He said the City Council thought it would catch flak for constructing a new building, but the resistance wasn’t as bad as expected. He said people were aware the old building was deteriorating, especially people who came to pay bills.
City Council President Nancy Wininger said the council is thrilled with the new building.
“It shows Williston is up and coming. We want people here. We want businesses. We want residents here. We want everyone to feel welcome and building a building like this helps us achieve that,” she said.
Chiefland Watermelon Festival
is a resounding success
Chiefland Watermelon Queen Shelbi McCall (center) is shown with Teen Watermelon Queen Rielly Beauchamp (left) and Florida Watermelon Queen Aviana Liuzzo (right).
Story and Photos
By Terry Witt
HardisonInk.com Correspondent © June 3, 2019 at 2:09 p.m.
* Updated with more photos June 3, 2019 at 11:19 p.m.
CHIEFLAND -- Shelbi McCall was crowned queen of the 65th Annual Chiefland Watermelon Festival Saturday (June 1).
McCall received her crown from 2019 Florida Watermelon Queen Avianna Liuzzo who was the 2018 Chiefland Watermelon Queen.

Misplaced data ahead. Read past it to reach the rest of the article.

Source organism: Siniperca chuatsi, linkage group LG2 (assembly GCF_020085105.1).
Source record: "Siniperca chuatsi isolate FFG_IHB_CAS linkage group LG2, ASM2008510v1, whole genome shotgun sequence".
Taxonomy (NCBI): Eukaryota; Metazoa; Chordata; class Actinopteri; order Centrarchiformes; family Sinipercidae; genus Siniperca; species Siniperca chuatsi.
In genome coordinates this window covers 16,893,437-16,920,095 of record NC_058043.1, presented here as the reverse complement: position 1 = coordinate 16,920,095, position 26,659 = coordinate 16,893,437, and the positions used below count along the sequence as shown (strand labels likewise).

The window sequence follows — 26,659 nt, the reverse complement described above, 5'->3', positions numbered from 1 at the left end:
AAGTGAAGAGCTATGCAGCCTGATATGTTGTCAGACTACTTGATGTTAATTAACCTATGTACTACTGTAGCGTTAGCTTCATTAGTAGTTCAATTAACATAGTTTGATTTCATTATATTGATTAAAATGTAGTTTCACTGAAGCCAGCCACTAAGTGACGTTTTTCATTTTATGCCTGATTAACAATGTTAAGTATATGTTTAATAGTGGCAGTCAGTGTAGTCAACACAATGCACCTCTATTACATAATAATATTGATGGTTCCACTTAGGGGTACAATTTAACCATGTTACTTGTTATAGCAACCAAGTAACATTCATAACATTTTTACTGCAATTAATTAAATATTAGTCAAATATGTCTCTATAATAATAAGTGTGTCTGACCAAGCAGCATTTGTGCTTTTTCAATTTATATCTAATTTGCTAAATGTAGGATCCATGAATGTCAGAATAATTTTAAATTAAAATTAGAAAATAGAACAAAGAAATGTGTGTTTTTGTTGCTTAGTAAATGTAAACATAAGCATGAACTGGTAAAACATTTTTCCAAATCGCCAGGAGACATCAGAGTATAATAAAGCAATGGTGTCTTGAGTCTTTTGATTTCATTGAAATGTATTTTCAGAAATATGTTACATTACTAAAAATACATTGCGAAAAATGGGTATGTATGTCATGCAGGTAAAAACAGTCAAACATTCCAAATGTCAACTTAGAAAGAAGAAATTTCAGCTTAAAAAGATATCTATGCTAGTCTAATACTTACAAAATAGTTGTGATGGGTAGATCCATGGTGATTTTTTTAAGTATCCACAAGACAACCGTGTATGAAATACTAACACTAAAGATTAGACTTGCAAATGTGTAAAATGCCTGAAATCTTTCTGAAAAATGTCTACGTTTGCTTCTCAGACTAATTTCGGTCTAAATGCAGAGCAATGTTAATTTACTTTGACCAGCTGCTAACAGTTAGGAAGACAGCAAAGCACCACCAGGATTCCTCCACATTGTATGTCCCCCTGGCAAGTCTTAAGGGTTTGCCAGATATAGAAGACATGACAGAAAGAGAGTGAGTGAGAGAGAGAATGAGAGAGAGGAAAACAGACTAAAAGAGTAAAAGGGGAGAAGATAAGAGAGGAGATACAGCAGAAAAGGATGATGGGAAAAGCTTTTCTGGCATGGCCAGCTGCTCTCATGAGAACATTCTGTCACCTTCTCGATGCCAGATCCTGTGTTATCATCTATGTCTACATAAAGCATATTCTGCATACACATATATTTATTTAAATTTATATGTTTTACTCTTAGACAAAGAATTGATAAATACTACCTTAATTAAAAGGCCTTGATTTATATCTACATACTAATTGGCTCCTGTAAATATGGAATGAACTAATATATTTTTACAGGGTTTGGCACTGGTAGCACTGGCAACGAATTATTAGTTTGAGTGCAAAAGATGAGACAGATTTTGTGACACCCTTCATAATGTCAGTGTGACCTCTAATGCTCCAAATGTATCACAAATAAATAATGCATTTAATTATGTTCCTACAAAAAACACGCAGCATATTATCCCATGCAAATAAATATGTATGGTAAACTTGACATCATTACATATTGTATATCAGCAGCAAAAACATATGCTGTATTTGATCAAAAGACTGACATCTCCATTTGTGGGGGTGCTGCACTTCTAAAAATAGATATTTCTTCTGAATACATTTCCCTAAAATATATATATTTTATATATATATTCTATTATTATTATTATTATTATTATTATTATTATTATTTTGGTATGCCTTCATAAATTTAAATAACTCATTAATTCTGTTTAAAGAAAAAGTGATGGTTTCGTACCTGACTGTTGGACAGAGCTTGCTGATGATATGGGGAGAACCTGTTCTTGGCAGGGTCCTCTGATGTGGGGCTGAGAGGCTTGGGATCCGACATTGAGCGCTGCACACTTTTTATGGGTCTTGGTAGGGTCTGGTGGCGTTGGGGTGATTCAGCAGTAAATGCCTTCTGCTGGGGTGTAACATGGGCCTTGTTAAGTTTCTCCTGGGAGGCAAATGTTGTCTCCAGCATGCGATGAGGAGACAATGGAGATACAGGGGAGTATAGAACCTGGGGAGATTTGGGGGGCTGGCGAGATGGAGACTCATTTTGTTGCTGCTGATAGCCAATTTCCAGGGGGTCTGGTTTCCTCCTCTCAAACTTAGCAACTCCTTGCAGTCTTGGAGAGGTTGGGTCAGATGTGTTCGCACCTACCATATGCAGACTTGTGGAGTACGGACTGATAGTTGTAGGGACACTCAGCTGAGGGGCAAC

Shelby Kirton was first runner-up and Ashton Brown was second runner-up.
Rielly Beauchamp was crowned the Teen Watermelon Queen.
Moments before she was announced as the 2019 Chiefland Watermelon Queen Shelbi McCall, second from right, is joined by other watermelon royalty. Seen here are (from left) second runner-up Ashtyn Brown, contestants Bailee Everett and Kaley Clink Scales, Gulf Coast Watermelon Queen Taylor Skipper, first runner-up Shelby Kirton, Florida Watermelon Queen Avianna Liuzzo, McCall and 2019 Newberry Watermelon Queen Bethany Barfield.
The largest watermelon, a 67-pounder was grown by Harold Tillis, sold for $250 to Keith Maynard representing the Wild Hog Canoe Race.
The largest group of three watermelons, weighing 138 pounds, was grown by 9-year-old Hayden Henderson and sold to Jack Spann of Spann’s Heating and Air Conditioning for $200.